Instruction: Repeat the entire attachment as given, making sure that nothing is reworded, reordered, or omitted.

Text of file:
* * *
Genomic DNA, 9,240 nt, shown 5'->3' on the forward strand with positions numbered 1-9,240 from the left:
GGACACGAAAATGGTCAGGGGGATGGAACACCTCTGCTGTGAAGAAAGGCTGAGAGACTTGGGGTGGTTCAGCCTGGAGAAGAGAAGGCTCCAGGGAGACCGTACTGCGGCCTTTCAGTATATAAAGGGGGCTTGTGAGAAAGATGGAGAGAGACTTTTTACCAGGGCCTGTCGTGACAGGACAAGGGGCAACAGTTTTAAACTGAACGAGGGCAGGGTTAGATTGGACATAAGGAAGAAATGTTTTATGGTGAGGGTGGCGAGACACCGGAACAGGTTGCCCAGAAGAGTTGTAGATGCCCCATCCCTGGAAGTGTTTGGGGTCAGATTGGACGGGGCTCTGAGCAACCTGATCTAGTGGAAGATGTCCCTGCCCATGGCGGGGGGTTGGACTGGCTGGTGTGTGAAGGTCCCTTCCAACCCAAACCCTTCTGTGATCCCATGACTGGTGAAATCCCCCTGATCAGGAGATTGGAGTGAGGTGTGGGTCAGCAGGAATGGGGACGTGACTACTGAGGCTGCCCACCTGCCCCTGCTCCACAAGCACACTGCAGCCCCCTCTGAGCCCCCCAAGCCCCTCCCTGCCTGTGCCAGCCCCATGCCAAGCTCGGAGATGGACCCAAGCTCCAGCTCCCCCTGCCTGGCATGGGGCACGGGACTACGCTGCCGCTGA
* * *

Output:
Genomic DNA, 9,240 nt, shown 5'->3' on the forward strand with positions numbered 1-9,240 from the left:
GGACACGAAAATGGTCAGGGGGATGGAACACCTCTGCTGTGAAGAAAGGCTGAGAGACTTGGGGTGGTTCAGCCTGGAGAAGAGAAGGCTCCAGGGAGACCGTACTGCGGCCTTTCAGTATATAAAGGGGGCTTGTGAGAAAGATGGAGAGAGACTTTTTACCAGGGCCTGTCGTGACAGGACAAGGGGCAACAGTTTTAAACTGAACGAGGGCAGGGTTAGATTGGACATAAGGAAGAAATGTTTTATGGTGAGGGTGGCGAGACACCGGAACAGGTTGCCCAGAAGAGTTGTAGATGCCCCATCCCTGGAAGTGTTTGGGGTCAGATTGGACGGGGCTCTGAGCAACCTGATCTAGTGGAAGATGTCCCTGCCCATGGCGGGGGGTTGGACTGGCTGGTGTGTGAAGGTCCCTTCCAACCCAAACCCTTCTGTGATCCCATGACTGGTGAAATCCCCCTGATCAGGAGATTGGAGTGAGGTGTGGGTCAGCAGGAATGGGGACGTGACTACTGAGGCTGCCCACCTGCCCCTGCTCCACAAGCACACTGCAGCCCCCTCTGAGCCCCCCAAGCCCCTCCCTGCCTGTGCCAGCCCCATGCCAAGCTCGGAGATGGACCCAAGCTCCAGCTCCCCCTGCCTGGCATGGGGCACGGGACTACGCTGCCGCTGA